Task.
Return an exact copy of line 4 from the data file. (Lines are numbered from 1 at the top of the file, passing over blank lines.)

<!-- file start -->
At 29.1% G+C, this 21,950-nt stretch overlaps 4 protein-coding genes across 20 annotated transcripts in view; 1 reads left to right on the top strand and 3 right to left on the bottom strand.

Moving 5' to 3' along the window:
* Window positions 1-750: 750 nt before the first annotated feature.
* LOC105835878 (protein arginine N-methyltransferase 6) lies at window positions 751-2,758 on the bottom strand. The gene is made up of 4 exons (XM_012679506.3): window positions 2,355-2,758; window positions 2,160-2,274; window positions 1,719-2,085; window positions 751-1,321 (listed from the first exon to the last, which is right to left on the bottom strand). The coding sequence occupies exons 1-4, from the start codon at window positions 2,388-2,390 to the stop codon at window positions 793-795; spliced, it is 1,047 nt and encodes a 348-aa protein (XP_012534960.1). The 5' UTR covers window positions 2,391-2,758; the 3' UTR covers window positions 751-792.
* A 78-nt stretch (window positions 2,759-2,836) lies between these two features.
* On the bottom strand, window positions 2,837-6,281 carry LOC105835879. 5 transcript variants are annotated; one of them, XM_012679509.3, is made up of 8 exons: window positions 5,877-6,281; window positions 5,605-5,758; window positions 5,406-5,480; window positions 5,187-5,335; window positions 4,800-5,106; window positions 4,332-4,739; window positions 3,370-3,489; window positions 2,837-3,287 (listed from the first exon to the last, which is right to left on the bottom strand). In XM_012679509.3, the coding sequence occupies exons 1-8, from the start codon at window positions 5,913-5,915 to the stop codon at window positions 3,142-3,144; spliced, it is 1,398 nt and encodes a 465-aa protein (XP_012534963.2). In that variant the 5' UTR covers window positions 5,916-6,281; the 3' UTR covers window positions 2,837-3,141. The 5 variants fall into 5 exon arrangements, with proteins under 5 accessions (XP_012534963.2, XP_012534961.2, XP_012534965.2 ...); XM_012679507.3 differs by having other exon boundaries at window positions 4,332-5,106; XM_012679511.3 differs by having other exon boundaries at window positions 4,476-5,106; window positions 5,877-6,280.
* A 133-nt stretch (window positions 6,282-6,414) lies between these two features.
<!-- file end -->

* LOC105835878 (protein arginine N-methyltransferase 6) lies at window positions 751-2,758 on the bottom strand. The gene is made up of 4 exons (XM_012679506.3): window positions 2,355-2,758; window positions 2,160-2,274; window positions 1,719-2,085; window positions 751-1,321 (listed from the first exon to the last, which is right to left on the bottom strand). The coding sequence occupies exons 1-4, from the start codon at window positions 2,388-2,390 to the stop codon at window positions 793-795; spliced, it is 1,047 nt and encodes a 348-aa protein (XP_012534960.1). The 5' UTR covers window positions 2,391-2,758; the 3' UTR covers window positions 751-792.